Ok, if you’re a regular here, you know by now I have an interest in these feckers, partly because we get a lot of them in Tramore Bay, I’ve been stung more times than I can remember (first two very minor stings of the year yesterday), AND they are fascinating. On one hand I like them more and more and find them increasingly interesting. On the other hand the various scientific mysteries associated with them can be worrying.
On the interesting side: For years there has been an apparent discrepancy in some figures associated with the sea. It seems when that the cumulative energy figures for winds and tides don’t account for sufficient energy to explain ocean mixing.
Ocean mixing is where the colder deeper water is mixed with warmer upper water. I mentioned recently that cold water carries the nutrients that are the basic of the ocean food chain. The thermohaline system and the tides and storms all mix the water, bringing up the rich cold water. But like the unaccounted-for missing mass and energy in the Universe as a whole, something similar seems to apply to the sea.
Various ideas have been proposed to account for the discrepancy. One theory was that it’s sea swimmers (fish & humans), who add the missing energy. Also considered is that mixing is now aided by krill, the microscopic crustaceans that Basking & Whale Sharks, and Baleen whales eat, because of Krill’s vast numbers. It also seems that large shoals of fish can cause as much turbulence as a storm.
The force that moves an aeroplane, a sail and a propellor, the Bernoulli Principle, causes a low pressure area behind swimming creatures with a high pressure system in front, dragging water behind, leading to mixing of the water, as really well illustrated in the 12-second jellyfish video.
Why is this important though? Well, ocean mixing is an important factor in Climate Change modelling. (Aside: Climate Change is real. Don’t agree? Read the 98% of science that confirms it.). The level of ocean mixing is known, but the contributory factors need to be understood better, since these can change.
Anyhoo. The worrisome side is the global increase of jellies. Some of you may have seen the National Geographic documentary on giant Nomura jellies in the Seas Of China and Korea, and the chaos they are causing to the fishing fleets. So there’s an impact on the human food chain. Of course there’s a theory that jellyfish are increasing BECAUSE of overfishing (since fish eat the young Medusae before maturity), which, given how we completely fail to protect fish stocks worldwide, certainly seems possible. there’s another possibility that the blooms are driven by climate change. So is there a Catch 22?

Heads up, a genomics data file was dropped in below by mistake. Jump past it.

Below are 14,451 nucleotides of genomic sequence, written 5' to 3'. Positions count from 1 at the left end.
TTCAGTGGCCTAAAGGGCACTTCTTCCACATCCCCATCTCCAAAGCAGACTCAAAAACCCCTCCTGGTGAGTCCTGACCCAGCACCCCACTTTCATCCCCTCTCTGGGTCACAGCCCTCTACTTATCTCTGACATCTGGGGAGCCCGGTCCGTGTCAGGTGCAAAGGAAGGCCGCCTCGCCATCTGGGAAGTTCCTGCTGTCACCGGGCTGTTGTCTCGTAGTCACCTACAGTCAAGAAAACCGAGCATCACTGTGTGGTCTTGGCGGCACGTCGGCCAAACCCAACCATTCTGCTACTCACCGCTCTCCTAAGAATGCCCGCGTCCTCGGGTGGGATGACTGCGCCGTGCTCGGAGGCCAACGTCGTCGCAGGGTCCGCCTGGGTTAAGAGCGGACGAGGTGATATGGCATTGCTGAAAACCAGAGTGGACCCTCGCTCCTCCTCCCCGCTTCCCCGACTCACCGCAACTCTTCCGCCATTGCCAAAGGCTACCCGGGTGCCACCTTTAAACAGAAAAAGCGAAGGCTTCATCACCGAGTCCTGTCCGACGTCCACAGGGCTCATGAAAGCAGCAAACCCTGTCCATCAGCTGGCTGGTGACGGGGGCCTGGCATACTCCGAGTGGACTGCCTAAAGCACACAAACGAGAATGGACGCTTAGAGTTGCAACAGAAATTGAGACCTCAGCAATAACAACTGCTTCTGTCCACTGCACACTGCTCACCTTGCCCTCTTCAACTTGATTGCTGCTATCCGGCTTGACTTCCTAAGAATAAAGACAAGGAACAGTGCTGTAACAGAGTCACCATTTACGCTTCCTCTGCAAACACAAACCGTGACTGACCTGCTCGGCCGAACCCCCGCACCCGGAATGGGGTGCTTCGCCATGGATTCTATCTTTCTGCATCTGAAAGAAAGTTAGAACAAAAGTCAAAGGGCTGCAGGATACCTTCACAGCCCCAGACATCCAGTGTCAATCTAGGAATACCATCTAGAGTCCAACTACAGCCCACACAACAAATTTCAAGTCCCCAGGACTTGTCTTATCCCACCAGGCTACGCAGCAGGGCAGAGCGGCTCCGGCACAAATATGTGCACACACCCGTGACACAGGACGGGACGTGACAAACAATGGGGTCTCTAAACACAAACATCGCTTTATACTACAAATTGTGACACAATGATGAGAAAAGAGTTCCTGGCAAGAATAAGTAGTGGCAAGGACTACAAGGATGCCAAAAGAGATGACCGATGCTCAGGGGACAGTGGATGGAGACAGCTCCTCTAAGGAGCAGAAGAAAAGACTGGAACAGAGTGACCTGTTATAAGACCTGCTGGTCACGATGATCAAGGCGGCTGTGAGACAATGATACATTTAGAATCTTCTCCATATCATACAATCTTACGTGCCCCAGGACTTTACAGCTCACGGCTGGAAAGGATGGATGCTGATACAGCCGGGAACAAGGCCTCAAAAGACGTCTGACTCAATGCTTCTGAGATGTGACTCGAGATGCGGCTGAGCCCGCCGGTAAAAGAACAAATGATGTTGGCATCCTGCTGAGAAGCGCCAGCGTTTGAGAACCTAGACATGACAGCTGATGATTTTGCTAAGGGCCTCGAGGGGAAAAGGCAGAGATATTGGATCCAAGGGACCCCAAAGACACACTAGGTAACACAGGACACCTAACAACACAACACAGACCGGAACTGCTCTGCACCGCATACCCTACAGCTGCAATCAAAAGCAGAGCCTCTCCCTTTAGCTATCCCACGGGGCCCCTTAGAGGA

Overfishing and climate change causes jellyfish blooms, which is turn make fishing more difficult? Partly that could be seen a Gaian correction mechanism, if enough fish are left to consume the jellies, but what if there’s aren’t enough fish left to consume the blooms, as seems to be the case? Current economics dictate as fish get more rare, what actually happens is that prices increase ($396,00 for a single bluefin tuna), and the remaining fleets will work harder to the huge profits (Hardin’s Tragedy of the Commons, when something is owned by everyone, no-one is responsible).
And recently there’s been another disturbing discovery. Most animals in the oceanic food chain produce waste products that are used by other links in the chain. Not so with jellyfish which product a waste slime that is generally inedible. This is called shunting, where jellyfish remove resources from the food chain.
That’s extremely worrying because it obviously means less food available for the oceanic food web. That’s bad for all of us.
This is ongoing science. As many, or more, questions therefore as answers right now. But this is important stuff, more important than the few stings we pick up.
The jellies are important, very important.